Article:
Research on legal ethics requires some different tools than other areas of law. We cannot rely on the standard primary sources - constitutions, statutes and codes, administrative regulations, and judicial opinions.
The only true primary sources for mandatory authority are (1) the state codes of attorney ethics (or professional responsibility) for the jurisdiction, and (2) case law. Other sources discussed herein are secondary, persuasive authority.
Secondary authority for legal ethics includes model codes, ethics opinions, treatises, books, and restatements, journal articles and current awareness sources, and foreign, comparative and international law sources.
For additional information about sources for research on legal ethics, you can consultResources for Research in Legal Ethics by Todd W. Grant (Law Annex KF306 .G73 1992). For information about legal ethics resources in Massachusetts, see section 5.6 in Handbook of Legal Research in Massachusetts, Mary Anne Neary, ed. (Law Ref KFM 2475 H36 2002).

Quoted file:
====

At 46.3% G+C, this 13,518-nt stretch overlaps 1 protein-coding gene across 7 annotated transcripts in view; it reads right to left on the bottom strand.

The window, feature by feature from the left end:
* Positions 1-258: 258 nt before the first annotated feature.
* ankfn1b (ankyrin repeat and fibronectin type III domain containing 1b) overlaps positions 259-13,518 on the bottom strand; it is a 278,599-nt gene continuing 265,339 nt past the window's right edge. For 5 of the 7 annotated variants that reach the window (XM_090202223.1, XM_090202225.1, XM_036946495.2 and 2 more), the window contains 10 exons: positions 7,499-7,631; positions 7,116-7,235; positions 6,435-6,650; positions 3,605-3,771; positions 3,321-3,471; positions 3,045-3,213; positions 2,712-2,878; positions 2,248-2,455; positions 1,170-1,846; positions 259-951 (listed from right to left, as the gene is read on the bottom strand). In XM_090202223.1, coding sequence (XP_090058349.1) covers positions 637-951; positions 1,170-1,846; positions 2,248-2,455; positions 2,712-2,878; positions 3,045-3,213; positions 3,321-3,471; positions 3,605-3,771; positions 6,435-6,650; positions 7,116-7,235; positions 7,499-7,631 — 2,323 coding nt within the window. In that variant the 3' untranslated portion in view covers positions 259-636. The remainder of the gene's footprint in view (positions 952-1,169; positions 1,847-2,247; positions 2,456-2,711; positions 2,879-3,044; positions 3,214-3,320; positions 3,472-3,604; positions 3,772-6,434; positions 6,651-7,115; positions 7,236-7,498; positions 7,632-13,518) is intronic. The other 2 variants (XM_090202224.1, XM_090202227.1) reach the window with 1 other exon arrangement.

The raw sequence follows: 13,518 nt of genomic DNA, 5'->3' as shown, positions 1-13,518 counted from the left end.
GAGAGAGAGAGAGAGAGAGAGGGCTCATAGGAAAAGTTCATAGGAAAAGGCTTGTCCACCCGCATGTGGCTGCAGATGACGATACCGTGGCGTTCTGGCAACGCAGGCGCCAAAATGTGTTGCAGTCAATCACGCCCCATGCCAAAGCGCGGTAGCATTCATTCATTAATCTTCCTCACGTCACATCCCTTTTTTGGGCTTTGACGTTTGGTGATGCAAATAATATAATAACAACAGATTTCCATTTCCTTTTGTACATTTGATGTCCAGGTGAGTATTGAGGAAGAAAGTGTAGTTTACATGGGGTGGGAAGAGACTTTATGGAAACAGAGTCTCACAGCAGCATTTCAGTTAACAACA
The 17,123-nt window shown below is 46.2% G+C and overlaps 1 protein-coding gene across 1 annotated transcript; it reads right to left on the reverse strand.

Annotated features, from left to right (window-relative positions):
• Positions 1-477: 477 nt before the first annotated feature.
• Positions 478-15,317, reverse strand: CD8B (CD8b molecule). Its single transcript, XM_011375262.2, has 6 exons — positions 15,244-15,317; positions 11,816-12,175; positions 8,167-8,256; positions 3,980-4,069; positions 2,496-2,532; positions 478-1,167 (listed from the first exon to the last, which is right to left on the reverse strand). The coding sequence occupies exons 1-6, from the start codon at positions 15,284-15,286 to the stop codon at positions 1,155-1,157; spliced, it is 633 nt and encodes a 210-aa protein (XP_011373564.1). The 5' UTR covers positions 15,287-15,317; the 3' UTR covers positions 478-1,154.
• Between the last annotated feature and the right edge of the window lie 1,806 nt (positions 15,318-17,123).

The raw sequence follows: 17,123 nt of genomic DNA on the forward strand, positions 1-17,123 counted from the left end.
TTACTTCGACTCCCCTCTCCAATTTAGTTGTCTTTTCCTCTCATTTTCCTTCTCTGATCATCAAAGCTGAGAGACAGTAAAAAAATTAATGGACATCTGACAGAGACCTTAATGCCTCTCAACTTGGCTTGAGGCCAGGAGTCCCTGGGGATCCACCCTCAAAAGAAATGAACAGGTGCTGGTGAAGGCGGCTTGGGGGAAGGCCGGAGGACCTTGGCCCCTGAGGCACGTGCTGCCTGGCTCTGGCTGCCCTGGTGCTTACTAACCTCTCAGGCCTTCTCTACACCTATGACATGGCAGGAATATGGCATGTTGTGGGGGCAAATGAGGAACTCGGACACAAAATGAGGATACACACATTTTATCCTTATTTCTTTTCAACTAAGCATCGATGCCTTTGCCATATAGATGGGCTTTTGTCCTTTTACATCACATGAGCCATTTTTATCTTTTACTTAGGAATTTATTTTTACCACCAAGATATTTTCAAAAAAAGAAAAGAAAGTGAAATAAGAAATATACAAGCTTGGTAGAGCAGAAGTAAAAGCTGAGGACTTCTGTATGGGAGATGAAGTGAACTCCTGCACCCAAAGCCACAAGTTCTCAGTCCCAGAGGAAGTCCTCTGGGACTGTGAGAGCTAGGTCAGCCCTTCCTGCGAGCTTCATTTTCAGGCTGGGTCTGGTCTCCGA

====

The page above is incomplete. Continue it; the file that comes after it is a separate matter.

A state ethics code is generally not a statutory "code" enacted by the legislature. Instead, in most states, including Massachusetts, the code of ethics has been adopted by the highest court in the state.
In addition to the individual states' rules of ethics, the American Bar Association (ABA) has enacted several model codes of legal ethics.
Sources for ethics opinions are the ABA and the various state bar ethics committees. Generally, ethics opinions are written responses to questions posed by attorneys (informal) or are on matters of general interest (formal), and they are not binding on the courts.
Use the BU Library Catalog to identify scholarly monographs.
Current awareness sources keep practitioners on top of new developments in a particular field of law, and are excellent sources to browse for paper topics.